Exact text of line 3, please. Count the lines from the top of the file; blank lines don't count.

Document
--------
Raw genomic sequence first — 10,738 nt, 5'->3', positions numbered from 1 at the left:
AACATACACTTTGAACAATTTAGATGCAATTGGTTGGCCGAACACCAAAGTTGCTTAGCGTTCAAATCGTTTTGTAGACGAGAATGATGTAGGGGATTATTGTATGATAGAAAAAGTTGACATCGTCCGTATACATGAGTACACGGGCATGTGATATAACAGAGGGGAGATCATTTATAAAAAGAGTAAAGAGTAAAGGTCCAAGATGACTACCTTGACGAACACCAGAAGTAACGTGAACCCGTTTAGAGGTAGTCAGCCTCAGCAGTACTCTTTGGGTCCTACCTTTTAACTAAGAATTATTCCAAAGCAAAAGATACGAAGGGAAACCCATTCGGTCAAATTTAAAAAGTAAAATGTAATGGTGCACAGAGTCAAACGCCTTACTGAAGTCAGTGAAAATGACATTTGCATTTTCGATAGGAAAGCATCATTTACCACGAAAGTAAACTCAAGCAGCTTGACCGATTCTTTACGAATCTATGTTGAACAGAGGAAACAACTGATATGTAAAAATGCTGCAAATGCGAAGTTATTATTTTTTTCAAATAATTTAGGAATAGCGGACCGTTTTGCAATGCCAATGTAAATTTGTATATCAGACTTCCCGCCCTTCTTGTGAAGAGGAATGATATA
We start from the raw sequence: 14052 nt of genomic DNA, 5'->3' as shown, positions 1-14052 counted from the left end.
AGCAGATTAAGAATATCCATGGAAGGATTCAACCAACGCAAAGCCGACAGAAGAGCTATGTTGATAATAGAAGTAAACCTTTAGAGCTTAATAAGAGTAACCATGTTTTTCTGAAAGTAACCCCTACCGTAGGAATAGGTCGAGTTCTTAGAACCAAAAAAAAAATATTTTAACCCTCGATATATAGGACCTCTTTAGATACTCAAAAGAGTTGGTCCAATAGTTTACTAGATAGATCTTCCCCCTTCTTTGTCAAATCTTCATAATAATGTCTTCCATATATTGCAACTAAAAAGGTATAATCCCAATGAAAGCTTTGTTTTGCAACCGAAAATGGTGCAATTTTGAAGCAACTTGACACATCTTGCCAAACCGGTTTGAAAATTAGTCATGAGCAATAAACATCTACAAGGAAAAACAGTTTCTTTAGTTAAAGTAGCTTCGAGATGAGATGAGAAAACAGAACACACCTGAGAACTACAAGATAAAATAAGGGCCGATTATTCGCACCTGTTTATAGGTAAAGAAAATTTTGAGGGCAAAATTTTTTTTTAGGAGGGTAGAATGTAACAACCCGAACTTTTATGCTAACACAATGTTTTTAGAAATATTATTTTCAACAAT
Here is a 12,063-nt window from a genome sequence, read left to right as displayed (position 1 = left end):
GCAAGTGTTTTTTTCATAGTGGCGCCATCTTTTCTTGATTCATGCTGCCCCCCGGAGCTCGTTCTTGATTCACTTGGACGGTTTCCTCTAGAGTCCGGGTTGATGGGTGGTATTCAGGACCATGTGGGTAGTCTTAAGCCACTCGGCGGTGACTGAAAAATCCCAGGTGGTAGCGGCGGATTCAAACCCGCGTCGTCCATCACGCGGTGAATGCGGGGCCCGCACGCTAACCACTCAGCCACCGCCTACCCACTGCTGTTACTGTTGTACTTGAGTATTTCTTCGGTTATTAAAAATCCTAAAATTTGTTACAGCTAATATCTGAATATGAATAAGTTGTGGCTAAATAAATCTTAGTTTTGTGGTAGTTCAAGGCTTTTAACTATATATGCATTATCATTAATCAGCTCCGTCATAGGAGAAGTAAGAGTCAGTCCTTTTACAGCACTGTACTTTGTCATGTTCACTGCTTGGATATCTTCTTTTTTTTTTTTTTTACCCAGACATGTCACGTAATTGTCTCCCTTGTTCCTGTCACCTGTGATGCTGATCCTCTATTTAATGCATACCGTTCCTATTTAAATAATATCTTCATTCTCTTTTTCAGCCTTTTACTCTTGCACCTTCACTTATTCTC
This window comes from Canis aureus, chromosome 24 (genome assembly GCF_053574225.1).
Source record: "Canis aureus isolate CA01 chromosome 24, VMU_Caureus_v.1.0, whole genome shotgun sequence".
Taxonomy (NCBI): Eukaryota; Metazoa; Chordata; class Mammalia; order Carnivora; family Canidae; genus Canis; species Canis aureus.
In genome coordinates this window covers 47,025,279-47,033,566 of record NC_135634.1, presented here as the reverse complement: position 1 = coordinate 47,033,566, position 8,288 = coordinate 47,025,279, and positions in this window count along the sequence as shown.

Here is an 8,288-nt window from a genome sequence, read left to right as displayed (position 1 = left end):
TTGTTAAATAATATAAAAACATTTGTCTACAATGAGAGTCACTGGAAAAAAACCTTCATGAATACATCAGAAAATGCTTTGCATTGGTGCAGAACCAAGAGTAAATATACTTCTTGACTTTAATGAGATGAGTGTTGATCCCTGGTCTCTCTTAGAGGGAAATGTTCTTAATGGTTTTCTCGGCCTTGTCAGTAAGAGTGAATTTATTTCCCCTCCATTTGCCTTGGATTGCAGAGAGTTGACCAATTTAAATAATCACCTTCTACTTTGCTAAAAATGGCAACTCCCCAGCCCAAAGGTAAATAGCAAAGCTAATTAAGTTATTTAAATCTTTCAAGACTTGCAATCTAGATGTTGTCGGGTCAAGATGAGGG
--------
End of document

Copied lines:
We start from the raw sequence: 14052 nt of genomic DNA, 5'->3' as shown, positions 1-14052 counted from the left end.